To the Editor.
—It was a pleasure to read the concise, yet thorough, article in the Archives entitled "Gastrointestinal Tract Bleeding of Unknown Origin" by Spechler and Schimmel (1982;142:236-240). However, I believe their comments regarding the efficacy of the barium enema and the diagnosis of colon neoplasms warrant an update. Their data sources underrating the barium enema, in particular the air-contrast barium enema (ACBE), are hardly applicable to today's proper assessment in comparison with various diagnostic modalities. There are several reasons, which include the lack of properly controlled studies in the past, the ongoing development of better barium suspensions, the evolution of interpretative abilities of radiologists performing the ACBE, and, finally, the continued refinement of proper techniques in obtaining diagnostic studies.I would refer the authors or any physician who perpetuates the belief that the barium enema is inferior to endoscopy to several recent comparisons of the two techniques and the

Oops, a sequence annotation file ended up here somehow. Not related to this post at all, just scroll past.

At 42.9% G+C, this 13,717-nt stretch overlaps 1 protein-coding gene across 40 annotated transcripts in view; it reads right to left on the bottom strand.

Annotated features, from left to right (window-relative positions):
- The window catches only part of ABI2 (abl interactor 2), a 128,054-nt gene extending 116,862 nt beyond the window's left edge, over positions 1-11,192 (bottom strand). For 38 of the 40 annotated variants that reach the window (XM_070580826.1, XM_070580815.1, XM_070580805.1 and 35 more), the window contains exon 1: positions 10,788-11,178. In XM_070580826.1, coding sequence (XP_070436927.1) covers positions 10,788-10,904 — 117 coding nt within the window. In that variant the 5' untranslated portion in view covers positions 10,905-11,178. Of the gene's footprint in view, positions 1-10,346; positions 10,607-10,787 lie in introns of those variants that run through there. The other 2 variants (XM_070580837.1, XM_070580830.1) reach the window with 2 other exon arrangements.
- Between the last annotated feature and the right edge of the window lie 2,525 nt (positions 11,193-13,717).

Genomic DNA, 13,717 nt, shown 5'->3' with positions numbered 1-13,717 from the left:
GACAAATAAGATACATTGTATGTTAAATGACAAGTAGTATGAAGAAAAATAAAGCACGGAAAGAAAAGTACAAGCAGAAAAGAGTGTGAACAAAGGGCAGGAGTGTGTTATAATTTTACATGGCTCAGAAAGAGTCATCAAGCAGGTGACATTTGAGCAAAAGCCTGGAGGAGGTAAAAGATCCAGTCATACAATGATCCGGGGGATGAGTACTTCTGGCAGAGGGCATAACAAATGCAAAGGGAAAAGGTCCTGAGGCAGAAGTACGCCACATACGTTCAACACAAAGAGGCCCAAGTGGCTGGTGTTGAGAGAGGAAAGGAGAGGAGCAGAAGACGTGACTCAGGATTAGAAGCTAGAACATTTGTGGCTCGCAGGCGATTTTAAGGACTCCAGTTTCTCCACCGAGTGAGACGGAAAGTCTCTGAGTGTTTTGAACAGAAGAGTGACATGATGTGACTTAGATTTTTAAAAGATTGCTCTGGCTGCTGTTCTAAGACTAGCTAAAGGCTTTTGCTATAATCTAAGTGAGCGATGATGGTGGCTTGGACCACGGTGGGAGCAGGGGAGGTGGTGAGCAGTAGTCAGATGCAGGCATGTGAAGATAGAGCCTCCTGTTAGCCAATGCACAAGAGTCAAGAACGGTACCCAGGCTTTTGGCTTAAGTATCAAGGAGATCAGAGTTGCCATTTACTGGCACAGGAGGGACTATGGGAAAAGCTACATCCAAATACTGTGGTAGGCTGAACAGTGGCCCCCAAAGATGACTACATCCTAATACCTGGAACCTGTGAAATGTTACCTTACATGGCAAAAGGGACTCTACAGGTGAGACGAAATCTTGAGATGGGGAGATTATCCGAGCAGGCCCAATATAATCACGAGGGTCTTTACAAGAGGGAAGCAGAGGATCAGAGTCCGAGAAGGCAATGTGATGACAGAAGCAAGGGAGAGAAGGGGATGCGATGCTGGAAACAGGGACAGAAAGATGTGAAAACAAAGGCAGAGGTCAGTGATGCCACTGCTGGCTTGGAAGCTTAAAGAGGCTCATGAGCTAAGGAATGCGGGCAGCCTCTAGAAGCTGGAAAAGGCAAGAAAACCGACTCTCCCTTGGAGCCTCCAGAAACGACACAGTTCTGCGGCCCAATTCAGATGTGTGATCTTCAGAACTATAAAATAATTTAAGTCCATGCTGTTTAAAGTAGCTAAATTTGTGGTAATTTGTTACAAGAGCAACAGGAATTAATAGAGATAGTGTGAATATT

Brinkley AB. Barium Enema Examinations v Endoscopy. Arch Intern Med. 1982;142(8):1584. doi:10.1001/archinte.1982.00340210182042
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